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Year : 2015  |  Volume : 22  |  Issue : 1  |  Page : 1-8

Profile and outcome of congenital heart diseases in children: A preliminary experience from a tertiary center in Sokoto, North Western Nigeria

1 Paediatric Cardiology Unit, Department of Paediatrics, UDUTH, Sokoto, Nigeria
2 Department of Paediatrics, UDUTH, Sokoto, Nigeria

Correspondence Address:
U M Sani
Paediatric Cardiology Unit, Department of Paediatrics, UDUTH, Sokoto
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Source of Support: None, Conflict of Interest: None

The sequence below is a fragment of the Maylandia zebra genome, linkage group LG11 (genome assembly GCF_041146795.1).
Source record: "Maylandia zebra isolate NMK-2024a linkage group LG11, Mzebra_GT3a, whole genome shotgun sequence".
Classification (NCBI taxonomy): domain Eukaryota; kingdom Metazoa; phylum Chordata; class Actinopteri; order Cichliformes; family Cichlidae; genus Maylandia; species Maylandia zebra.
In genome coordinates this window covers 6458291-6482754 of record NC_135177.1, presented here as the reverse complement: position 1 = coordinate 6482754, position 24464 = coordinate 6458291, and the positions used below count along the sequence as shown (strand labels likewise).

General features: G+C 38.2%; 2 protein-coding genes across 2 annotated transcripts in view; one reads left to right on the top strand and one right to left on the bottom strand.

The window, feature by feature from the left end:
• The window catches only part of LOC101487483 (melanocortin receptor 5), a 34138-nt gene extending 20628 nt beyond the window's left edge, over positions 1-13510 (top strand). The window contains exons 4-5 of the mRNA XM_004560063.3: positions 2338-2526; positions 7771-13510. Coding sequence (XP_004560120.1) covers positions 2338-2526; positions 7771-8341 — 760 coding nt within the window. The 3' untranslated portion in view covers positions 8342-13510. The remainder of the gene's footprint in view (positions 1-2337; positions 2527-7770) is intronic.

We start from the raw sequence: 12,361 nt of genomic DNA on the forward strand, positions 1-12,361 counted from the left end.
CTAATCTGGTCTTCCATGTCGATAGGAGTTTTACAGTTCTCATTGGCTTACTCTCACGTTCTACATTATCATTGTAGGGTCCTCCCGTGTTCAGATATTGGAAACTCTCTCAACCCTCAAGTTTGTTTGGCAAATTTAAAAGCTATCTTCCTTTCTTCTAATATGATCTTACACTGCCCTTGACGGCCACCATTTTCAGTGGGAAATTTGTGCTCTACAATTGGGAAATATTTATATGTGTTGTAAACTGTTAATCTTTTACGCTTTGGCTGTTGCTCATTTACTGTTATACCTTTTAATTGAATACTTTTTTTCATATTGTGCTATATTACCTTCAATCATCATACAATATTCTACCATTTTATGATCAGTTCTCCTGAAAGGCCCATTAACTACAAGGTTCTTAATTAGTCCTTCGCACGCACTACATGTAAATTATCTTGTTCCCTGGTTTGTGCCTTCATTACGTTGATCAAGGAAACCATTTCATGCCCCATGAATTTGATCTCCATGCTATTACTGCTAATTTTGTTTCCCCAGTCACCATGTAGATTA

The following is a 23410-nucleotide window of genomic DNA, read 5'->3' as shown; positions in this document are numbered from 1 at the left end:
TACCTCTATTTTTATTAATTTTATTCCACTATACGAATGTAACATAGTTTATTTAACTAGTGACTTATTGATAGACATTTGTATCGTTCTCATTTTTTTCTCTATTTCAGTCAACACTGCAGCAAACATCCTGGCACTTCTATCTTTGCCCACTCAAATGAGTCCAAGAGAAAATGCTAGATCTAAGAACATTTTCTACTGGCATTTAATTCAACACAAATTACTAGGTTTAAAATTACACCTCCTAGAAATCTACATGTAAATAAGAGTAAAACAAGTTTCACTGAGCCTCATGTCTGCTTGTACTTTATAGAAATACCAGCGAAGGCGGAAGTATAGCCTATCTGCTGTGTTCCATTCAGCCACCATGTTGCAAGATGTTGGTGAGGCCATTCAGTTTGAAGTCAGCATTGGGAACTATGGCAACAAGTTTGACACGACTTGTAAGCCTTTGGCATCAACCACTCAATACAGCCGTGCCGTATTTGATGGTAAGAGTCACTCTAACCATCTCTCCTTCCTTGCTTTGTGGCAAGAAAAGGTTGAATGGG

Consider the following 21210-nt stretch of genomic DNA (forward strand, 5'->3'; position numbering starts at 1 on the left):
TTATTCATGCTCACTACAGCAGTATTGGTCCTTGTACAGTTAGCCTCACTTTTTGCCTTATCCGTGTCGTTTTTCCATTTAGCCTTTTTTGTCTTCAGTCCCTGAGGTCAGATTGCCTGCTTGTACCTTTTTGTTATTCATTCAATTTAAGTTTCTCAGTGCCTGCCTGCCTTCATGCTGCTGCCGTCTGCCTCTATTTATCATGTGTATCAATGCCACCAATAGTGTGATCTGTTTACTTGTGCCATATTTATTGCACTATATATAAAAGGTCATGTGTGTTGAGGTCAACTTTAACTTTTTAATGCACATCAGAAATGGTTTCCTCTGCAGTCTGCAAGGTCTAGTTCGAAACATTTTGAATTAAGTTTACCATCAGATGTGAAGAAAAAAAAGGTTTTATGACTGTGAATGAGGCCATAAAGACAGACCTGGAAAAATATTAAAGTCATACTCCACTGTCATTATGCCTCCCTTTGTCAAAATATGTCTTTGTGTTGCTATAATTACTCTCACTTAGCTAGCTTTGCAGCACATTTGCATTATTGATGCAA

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Aims and Objectives: Congenital heart diseases (CHDs) contribute significantly to childhood morbidity and mortality in many developing countries, largely due to late recognition and lack of skill and facilities for definitive intervention. Though data is available from other parts of the country, little is known about the pattern of CHD in the study area. The profile and outcome of CHD among children presenting to Pediatric Department of Usmanu Danfodiyo University Teaching Hospital (UDUTH), Sokoto, North Western Nigeria is described. Materials and methods: A prospective study was conducted between 1st September 2011 and 31st August 2013. Study subjects included all children who presented to our hospital and had clinical and confirmed echocardiographic diagnosis of CHD. Results : A total of 112 children were diagnosed with CHD during the 2-year study period. Male: Female ratio was 1:1.2, with a median age at presentation of 11months. Ventricular septal defect (VSD), atrial septal defect (ASD), patent ducuts arteriosus (PDA) and tetralogy of Fallot (TOF) were the most common lesions seen in 48(42.9%), 21 (18.8%), 13 (11.6%) and 11 (9.8%) patients respectively. Five (4.5%) patients had transposition of the great arteries while three (2.7%) had complete atrioventricular septal defect. Less frequent lesions included truncus arteriosus, total anomalous pulmonary venous return, isolated pulmonary stenosis, tricuspid atresia, single atrium, Ebstein anomaly, bicuspid aortic valve and cor triatriatum sinister. Definitive treatment was possible in only 12 (9.8%) patients whereas 15.3% of the patients who had no intervention died. Conclusion : The spectrum of CHD in our series is similar to reports from other centers in Nigeria. Only a few patients could afford definitive treatment abroad, highlighting the need for urgent establishment of well-equipped and functioning cardiac centers across the country.

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